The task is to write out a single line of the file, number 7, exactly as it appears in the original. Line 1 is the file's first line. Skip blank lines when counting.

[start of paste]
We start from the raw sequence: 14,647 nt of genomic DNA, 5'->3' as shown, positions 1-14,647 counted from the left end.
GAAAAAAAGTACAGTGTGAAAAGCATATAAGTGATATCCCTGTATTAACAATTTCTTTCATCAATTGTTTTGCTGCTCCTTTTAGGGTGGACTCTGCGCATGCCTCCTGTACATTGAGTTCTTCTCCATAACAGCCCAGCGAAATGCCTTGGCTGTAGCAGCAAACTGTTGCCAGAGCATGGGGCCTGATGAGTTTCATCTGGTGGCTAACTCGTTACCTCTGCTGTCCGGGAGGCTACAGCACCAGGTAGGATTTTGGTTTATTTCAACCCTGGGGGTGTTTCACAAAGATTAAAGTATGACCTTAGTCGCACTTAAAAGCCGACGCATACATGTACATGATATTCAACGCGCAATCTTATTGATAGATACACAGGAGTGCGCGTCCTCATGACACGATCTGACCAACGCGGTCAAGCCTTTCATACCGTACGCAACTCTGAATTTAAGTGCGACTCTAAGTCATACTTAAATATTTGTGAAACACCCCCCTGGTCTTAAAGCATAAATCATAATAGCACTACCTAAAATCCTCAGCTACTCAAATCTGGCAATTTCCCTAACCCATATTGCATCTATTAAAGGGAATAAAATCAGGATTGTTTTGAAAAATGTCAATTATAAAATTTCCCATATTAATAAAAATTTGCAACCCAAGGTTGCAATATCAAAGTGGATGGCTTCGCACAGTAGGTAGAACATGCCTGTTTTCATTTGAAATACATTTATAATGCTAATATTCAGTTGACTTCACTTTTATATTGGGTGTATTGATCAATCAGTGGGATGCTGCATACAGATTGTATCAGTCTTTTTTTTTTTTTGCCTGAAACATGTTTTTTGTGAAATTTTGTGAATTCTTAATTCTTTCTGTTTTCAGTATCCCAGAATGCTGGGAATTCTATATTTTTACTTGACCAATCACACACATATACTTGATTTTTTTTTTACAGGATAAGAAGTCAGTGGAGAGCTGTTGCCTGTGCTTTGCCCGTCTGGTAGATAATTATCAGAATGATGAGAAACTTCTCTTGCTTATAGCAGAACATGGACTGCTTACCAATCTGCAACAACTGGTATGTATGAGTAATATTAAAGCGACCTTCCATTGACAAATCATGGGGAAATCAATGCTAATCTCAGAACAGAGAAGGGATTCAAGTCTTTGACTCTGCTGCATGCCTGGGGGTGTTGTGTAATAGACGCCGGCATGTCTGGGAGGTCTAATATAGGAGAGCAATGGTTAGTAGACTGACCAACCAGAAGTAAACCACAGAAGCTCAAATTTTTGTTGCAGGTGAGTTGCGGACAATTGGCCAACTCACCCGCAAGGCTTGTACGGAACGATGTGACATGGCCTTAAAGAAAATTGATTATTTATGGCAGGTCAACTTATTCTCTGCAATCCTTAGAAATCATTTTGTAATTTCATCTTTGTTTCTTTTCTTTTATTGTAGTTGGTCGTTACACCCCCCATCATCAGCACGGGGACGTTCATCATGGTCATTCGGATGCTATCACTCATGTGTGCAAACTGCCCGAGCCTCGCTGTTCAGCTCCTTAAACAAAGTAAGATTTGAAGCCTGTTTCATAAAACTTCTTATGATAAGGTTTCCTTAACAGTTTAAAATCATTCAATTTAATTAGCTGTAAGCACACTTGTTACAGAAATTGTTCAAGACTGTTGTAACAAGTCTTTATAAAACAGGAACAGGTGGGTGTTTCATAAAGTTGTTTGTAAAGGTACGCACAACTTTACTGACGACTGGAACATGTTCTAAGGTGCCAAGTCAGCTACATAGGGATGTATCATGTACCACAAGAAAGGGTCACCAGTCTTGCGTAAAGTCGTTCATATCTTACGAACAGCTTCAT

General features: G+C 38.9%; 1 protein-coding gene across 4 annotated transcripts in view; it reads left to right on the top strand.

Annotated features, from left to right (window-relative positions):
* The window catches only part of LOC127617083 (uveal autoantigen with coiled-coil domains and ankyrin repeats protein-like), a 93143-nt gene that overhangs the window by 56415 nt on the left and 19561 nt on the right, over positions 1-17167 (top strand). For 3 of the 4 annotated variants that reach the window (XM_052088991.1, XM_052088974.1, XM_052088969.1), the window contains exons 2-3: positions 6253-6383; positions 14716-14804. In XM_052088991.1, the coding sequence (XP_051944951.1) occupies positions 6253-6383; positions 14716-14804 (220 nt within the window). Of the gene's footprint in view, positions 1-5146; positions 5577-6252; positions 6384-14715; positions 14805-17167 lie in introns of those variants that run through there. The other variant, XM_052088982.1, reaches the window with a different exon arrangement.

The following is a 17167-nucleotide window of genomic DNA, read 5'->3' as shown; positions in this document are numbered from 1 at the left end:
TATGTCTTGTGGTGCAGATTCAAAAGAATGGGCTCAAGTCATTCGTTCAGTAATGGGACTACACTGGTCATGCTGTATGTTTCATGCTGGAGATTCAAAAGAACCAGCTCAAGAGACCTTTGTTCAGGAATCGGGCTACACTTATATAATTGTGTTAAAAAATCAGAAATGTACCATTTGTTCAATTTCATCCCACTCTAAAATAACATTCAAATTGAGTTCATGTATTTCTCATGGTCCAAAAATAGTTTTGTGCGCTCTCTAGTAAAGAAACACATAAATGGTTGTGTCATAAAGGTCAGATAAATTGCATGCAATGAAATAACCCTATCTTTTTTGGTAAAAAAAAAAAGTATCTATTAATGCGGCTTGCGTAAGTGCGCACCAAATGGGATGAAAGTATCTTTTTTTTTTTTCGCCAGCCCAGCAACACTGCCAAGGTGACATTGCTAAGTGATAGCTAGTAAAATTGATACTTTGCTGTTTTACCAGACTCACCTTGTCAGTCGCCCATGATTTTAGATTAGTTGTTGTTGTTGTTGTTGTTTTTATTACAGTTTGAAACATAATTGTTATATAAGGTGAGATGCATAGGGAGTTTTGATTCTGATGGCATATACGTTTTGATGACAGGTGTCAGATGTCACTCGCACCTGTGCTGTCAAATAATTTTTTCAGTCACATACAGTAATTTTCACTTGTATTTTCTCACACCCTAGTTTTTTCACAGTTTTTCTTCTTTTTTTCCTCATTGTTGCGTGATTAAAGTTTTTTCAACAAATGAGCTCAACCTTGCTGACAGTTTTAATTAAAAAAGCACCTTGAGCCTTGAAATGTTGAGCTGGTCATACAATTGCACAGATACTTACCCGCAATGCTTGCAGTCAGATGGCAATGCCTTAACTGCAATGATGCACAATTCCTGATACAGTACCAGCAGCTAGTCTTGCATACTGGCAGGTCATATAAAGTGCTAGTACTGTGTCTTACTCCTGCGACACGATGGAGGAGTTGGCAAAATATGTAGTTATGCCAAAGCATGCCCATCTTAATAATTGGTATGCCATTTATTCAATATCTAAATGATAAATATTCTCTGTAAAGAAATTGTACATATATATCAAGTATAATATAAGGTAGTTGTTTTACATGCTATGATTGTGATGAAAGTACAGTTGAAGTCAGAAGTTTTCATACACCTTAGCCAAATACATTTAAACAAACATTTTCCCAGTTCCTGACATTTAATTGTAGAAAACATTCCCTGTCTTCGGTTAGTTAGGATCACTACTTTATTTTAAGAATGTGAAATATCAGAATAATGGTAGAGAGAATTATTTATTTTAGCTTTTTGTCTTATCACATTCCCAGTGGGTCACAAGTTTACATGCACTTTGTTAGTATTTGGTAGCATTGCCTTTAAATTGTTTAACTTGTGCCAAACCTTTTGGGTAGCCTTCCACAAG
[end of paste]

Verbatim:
TATGTCTTGTGGTGCAGATTCAAAAGAATGGGCTCAAGTCATTCGTTCAGTAATGGGACTACACTGGTCATGCTGTATGTTTCATGCTGGAGATTCAAAAGAACCAGCTCAAGAGACCTTTGTTCAGGAATCGGGCTACACTTATATAATTGTGTTAAAAAATCAGAAATGTACCATTTGTTCAATTTCATCCCACTCTAAAATAACATTCAAATTGAGTTCATGTATTTCTCATGGTCCAAAAATAGTTTTGTGCGCTCTCTAGTAAAGAAACACATAAATGGTTGTGTCATAAAGGTCAGATAAATTGCATGCAATGAAATAACCCTATCTTTTTTGGTAAAAAAAAAAAGTATCTATTAATGCGGCTTGCGTAAGTGCGCACCAAATGGGATGAAAGTATCTTTTTTTTTTTTCGCCAGCCCAGCAACACTGCCAAGGTGACATTGCTAAGTGATAGCTAGTAAAATTGATACTTTGCTGTTTTACCAGACTCACCTTGTCAGTCGCCCATGATTTTAGATTAGTTGTTGTTGTTGTTGTTGTTTTTATTACAGTTTGAAACATAATTGTTATATAAGGTGAGATGCATAGGGAGTTTTGATTCTGATGGCATATACGTTTTGATGACAGGTGTCAGATGTCACTCGCACCTGTGCTGTCAAATAATTTTTTCAGTCACATACAGTAATTTTCACTTGTATTTTCTCACACCCTAGTTTTTTCACAGTTTTTCTTCTTTTTTTCCTCATTGTTGCGTGATTAAAGTTTTTTCAACAAATGAGCTCAACCTTGCTGACAGTTTTAATTAAAAAAGCACCTTGAGCCTTGAAATGTTGAGCTGGTCATACAATTGCACAGATACTTACCCGCAATGCTTGCAGTCAGATGGCAATGCCTTAACTGCAATGATGCACAATTCCTGATACAGTACCAGCAGCTAGTCTTGCATACTGGCAGGTCATATAAAGTGCTAGTACTGTGTCTTACTCCTGCGACACGATGGAGGAGTTGGCAAAATATGTAGTTATGCCAAAGCATGCCCATCTTAATAATTGGTATGCCATTTATTCAATATCTAAATGATAAATATTCTCTGTAAAGAAATTGTACATATATATCAAGTATAATATAAGGTAGTTGTTTTACATGCTATGATTGTGATGAAAGTACAGTTGAAGTCAGAAGTTTTCATACACCTTAGCCAAATACATTTAAACAAACATTTTCCCAGTTCCTGACATTTAATTGTAGAAAACATTCCCTGTCTTCGGTTAGTTAGGATCACTACTTTATTTTAAGAATGTGAAATATCAGAATAATGGTAGAGAGAATTATTTATTTTAGCTTTTTGTCTTATCACATTCCCAGTGGGTCACAAGTTTACATGCACTTTGTTAGTATTTGGTAGCATTGCCTTTAAATTGTTTAACTTGTGCCAAACCTTTTGGGTAGCCTTCCACAAG